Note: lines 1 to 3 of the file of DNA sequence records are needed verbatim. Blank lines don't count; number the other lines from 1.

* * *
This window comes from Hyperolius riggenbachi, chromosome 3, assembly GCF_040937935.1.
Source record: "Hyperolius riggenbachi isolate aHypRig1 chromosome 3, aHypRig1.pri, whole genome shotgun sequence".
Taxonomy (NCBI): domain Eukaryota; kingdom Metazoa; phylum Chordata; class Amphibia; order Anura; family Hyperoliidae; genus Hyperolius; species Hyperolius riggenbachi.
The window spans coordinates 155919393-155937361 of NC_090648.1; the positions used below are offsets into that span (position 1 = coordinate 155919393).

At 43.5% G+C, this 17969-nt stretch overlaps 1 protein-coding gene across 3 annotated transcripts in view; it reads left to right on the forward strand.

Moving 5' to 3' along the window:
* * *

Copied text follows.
This window comes from Hyperolius riggenbachi, chromosome 3, assembly GCF_040937935.1.
Source record: "Hyperolius riggenbachi isolate aHypRig1 chromosome 3, aHypRig1.pri, whole genome shotgun sequence".
Taxonomy (NCBI): domain Eukaryota; kingdom Metazoa; phylum Chordata; class Amphibia; order Anura; family Hyperoliidae; genus Hyperolius; species Hyperolius riggenbachi.